The Pittsburgh Steelers are heading into the 2022 league year with a little under $29 million in cap space. This number could slowly disappear as as their business happens, such as a Restricted Free Agent tender for Dwayne Haskins, but there is still more to work with than the Steelers are used to in the weeks leading up to free agency.
The normal practice for the Pittsburgh Steelers is to restructure as many contracts as possible. The Steelers have been known for the last couple seasons to restructure any player with more than one year left on their deal. While in 2021 they employed the use of void years to help manage the salary cap, general manager Kevin Colbert stated the Steelers are not likely to use the practice again.
So what are the Steelers to do if they need some more space with the salary cap? While there is still the possibility of letting a player go, or giving them a contract extension which would lower their cap hit this year, the ‘old reliable’ form of contract restructures may not be the best avenue this offseason. While there are some contracts where it would make sense to save some money, there are others, particularly those that have void years in them from last season, that would actually compound the problem more than it would help.
With all this in mind, here are the five contracts of players who they could restructure without adding void years. Included in the salary cap savings the Steelers would gain by using the maximum amount to restructure but not adding any void years. These are the only contracts on the Steelers where this type of restructure would save more than $300,000, an amount which is fairly insignificant and therefore will not be included.
Maximum savings: $17,223,750
Repercussions: Adds $5,741,250 to the remaining 3 seasons
By doing this restructure, it would put T.J. Watt’s 2023 salary cap number at just under $33 million and the last two years at just under $34 million each. While this isn’t the end of the world, the Steelers might not want to do this practice each season with Watt as he would eventually cost about $50 million for his last season if these restructures continue to pile up. But for this year, Watt’s contract makes the most sense to restructure out of any because it saves a significant amount against the salary cap and has more years to spread out into the future. For this reason, if the Steelers are restructuring anybody this is the one I would do.
Maximum savings: $6,586,667 (pre March 20th)
Repercussions: Adds $3,293,333 to the remaining 2 seasons
While just over $3 million doesn’t seem like a lot to add to the final two years for Cameron Heyward, it puts his salary cap number for each season over $25 million. When looking at those cap numbers for his last two years, the just under $17.5 million Heyward is this year if nothing changes doesn’t seem so bad. For this reason, having Hayward be restructured would kick the can down the road in a very big way for a player who will be 35 the final year of his contract. Additionally, the Steelers would have to restructure Heyward by March 20 when $4.5 million of what they could use will be awarded to him as a signing bonus. While it’s not the ideal situation, this is the other contract besides T.J. Watt they could get away with.
Maximum savings: $5,946,420
Repercussions: Now $10,701,420 in dead money to 2023
While it looks attractive for the Steelers to save almost $6 million by restructuring Stephon Tuitt, he’s not actually under contract beyond 2022. All that remains for Tuitt is three void years on his contract. Therefore every penny that would be saved this season would all come due next season. By doing so, it would be a larger dead money hit the year after he comes off the books then what the Steelers have with Ben Roethlisberger this season. If anything gets done with Tuitt’s contract, it’s probably going to actually add years under salary. Otherwise, it’s better off staying as is for a player who didn’t see the field in 2021.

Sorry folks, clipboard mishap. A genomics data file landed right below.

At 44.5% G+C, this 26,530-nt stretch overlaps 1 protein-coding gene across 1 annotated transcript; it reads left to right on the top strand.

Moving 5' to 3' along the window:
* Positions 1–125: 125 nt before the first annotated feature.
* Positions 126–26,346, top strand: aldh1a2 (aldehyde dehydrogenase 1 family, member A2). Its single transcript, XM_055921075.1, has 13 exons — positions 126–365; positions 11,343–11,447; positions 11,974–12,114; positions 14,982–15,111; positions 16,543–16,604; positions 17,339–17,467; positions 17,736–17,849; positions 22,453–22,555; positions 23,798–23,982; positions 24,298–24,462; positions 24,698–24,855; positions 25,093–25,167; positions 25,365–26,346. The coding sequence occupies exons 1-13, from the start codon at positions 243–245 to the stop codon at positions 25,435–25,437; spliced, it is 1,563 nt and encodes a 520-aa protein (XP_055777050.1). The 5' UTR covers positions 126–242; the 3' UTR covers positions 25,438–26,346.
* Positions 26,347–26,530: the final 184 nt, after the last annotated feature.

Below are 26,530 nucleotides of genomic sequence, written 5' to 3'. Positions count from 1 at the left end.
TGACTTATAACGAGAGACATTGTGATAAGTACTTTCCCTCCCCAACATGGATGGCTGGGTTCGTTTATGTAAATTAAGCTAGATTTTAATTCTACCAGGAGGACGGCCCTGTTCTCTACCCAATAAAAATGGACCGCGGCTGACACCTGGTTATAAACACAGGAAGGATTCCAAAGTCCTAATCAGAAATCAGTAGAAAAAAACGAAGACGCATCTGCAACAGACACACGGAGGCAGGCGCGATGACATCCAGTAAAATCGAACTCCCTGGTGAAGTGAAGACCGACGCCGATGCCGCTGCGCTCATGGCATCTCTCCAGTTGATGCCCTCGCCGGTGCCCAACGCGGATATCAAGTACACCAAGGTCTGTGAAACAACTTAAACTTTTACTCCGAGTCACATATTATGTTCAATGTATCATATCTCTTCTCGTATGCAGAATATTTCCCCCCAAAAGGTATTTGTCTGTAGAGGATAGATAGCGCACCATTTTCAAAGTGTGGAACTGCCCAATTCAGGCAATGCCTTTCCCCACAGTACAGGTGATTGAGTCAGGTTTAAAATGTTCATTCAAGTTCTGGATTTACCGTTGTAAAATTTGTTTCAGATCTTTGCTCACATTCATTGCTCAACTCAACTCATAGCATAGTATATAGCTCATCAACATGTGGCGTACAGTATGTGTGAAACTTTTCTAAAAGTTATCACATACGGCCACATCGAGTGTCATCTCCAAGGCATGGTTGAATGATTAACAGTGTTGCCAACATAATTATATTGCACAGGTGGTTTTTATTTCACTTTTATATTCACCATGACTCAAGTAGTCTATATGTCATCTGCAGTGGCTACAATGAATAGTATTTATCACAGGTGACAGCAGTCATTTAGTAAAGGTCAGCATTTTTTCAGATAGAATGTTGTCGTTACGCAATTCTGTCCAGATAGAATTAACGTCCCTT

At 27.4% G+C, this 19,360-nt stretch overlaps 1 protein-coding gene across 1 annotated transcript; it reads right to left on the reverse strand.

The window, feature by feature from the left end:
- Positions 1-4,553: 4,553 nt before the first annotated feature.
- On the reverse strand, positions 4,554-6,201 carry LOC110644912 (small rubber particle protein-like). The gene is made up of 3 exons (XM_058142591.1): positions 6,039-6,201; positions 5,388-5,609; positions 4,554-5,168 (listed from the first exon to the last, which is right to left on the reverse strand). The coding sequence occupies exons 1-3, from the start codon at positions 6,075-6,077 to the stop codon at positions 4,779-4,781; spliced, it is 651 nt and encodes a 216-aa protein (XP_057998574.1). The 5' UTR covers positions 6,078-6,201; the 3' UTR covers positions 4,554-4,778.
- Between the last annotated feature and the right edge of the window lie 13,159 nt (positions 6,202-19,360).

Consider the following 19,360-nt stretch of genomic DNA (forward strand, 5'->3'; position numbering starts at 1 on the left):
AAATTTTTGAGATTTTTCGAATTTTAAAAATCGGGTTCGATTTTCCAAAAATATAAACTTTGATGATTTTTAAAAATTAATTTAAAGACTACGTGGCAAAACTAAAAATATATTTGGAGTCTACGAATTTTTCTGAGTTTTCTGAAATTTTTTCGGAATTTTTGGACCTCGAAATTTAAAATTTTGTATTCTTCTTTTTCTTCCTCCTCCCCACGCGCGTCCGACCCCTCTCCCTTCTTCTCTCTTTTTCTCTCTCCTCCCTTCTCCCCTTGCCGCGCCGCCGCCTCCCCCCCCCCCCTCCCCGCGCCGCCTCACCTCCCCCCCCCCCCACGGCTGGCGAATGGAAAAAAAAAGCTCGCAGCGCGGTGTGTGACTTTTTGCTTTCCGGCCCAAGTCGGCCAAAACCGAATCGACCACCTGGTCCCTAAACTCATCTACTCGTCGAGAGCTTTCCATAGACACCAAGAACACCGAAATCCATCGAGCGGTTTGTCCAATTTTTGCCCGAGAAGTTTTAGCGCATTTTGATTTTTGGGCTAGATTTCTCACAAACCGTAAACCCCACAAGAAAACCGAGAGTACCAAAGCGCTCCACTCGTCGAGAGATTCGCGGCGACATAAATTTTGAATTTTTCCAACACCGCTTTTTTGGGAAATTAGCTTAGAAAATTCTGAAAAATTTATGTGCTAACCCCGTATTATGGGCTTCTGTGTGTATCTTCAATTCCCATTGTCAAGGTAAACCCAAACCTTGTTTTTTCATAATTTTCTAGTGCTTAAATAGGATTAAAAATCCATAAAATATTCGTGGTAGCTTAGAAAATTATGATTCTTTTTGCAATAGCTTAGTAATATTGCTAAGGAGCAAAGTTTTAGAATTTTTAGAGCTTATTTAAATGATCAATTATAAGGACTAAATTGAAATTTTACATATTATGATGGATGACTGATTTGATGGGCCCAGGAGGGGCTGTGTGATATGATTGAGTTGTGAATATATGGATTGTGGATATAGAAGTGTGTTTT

Maximum savings: $5,936,250
Repercussions: Adds $1,978,750 to the remaining 3 seasons
The biggest issue when it comes to Joe Schobert is if the Steelers want to save close to $6 million on the cap by restructuring him or if they would be better off saving almost $8 million by simply moving on. If the Steelers wanted to give Schobert another year to show what he could do, the restructure would make sense. But that means the Steelers would be paying Schobert $8.75 million for the year which seems a bit much. The other problem with Schobert, much like others, is it would push part of that restructure into a void year which is included at the end of his deal. Even if the Steelers decided to keep Schobert this year under his current contract with a restructure, they can’t have him costing over $13 million on the salary cap the following two seasons unless they got a different level of production. The most desirable thing for Steelers fans if the Steelers want to bring Schobert back for 2022 would be a new deal at a reduced rate.
Maximum savings: $2,598,750
Repercussions: Now $4,698,750 in dead money to 2023
Take everything about Stephon Tuitt‘s explanation and apply it to Cam Sutton in a much smaller amount. Yes, the Steelers could save $2.5 million in the salary cap with Sutton, but every penny would be pushed directly into next year. Therefore, they would more than double the dead money hit they are due to take next season with Sutton. For this amount, it just doesn’t seem worth it.
So there are the five contracts the Steelers could restructure and save a significant amount towards the salary cap in 2022 without adding any void years. Should the Steelers look to restructure all these players? Will all of them still be on the team heading into training camp? Should the Steelers avoid restructuring the contracts that have void years in them? Make sure you leave your thoughts in the comments below.